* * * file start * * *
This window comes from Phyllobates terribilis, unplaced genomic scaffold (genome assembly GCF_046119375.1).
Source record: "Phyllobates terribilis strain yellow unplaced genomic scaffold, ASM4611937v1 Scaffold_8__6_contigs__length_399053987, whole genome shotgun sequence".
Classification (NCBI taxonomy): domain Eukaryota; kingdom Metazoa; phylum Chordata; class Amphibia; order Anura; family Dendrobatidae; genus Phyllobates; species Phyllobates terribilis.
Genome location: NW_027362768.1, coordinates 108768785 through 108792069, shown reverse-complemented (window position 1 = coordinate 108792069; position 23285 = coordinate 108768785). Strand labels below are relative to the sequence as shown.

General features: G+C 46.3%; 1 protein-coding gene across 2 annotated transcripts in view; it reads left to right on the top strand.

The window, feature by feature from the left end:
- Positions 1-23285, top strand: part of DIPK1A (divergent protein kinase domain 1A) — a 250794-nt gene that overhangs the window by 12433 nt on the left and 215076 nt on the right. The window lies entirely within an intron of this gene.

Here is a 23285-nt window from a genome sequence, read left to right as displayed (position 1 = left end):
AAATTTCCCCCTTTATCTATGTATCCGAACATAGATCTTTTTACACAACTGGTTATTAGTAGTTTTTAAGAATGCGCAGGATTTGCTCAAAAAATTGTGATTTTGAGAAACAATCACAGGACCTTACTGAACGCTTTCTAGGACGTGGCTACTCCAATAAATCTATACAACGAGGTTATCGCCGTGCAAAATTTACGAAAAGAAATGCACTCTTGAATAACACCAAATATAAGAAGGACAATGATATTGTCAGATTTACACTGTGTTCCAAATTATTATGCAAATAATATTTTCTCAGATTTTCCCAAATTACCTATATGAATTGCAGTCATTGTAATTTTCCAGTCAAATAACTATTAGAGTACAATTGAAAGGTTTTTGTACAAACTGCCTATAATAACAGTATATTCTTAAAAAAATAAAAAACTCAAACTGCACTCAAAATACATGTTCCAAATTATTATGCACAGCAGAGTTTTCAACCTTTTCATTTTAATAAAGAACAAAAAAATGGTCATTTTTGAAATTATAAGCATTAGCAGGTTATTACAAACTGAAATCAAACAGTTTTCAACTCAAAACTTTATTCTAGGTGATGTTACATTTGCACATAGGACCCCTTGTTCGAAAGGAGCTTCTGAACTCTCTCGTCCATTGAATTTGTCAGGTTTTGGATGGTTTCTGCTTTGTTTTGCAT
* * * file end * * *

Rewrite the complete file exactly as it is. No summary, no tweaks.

This window comes from Phyllobates terribilis, unplaced genomic scaffold (genome assembly GCF_046119375.1).
Source record: "Phyllobates terribilis strain yellow unplaced genomic scaffold, ASM4611937v1 Scaffold_8__6_contigs__length_399053987, whole genome shotgun sequence".
Classification (NCBI taxonomy): domain Eukaryota; kingdom Metazoa; phylum Chordata; class Amphibia; order Anura; family Dendrobatidae; genus Phyllobates; species Phyllobates terribilis.
Genome location: NW_027362768.1, coordinates 108768785 through 108792069, shown reverse-complemented (window position 1 = coordinate 108792069; position 23285 = coordinate 108768785). Strand labels below are relative to the sequence as shown.

General features: G+C 46.3%; 1 protein-coding gene across 2 annotated transcripts in view; it reads left to right on the top strand.

The window, feature by feature from the left end:
- Positions 1-23285, top strand: part of DIPK1A (divergent protein kinase domain 1A) — a 250794-nt gene that overhangs the window by 12433 nt on the left and 215076 nt on the right. The window lies entirely within an intron of this gene.

Here is a 23285-nt window from a genome sequence, read left to right as displayed (position 1 = left end):
AAATTTCCCCCTTTATCTATGTATCCGAACATAGATCTTTTTACACAACTGGTTATTAGTAGTTTTTAAGAATGCGCAGGATTTGCTCAAAAAATTGTGATTTTGAGAAACAATCACAGGACCTTACTGAACGCTTTCTAGGACGTGGCTACTCCAATAAATCTATACAACGAGGTTATCGCCGTGCAAAATTTACGAAAAGAAATGCACTCTTGAATAACACCAAATATAAGAAGGACAATGATATTGTCAGATTTACACTGTGTTCCAAATTATTATGCAAATAATATTTTCTCAGATTTTCCCAAATTACCTATATGAATTGCAGTCATTGTAATTTTCCAGTCAAATAACTATTAGAGTACAATTGAAAGGTTTTTGTACAAACTGCCTATAATAACAGTATATTCTTAAAAAAATAAAAAACTCAAACTGCACTCAAAATACATGTTCCAAATTATTATGCACAGCAGAGTTTTCAACCTTTTCATTTTAATAAAGAACAAAAAAATGGTCATTTTTGAAATTATAAGCATTAGCAGGTTATTACAAACTGAAATCAAACAGTTTTCAACTCAAAACTTTATTCTAGGTGATGTTACATTTGCACATAGGACCCCTTGTTCGAAAGGAGCTTCTGAACTCTCTCGTCCATTGAATTTGTCAGGTTTTGGATGGTTTCTGCTTTGTTTTGCAT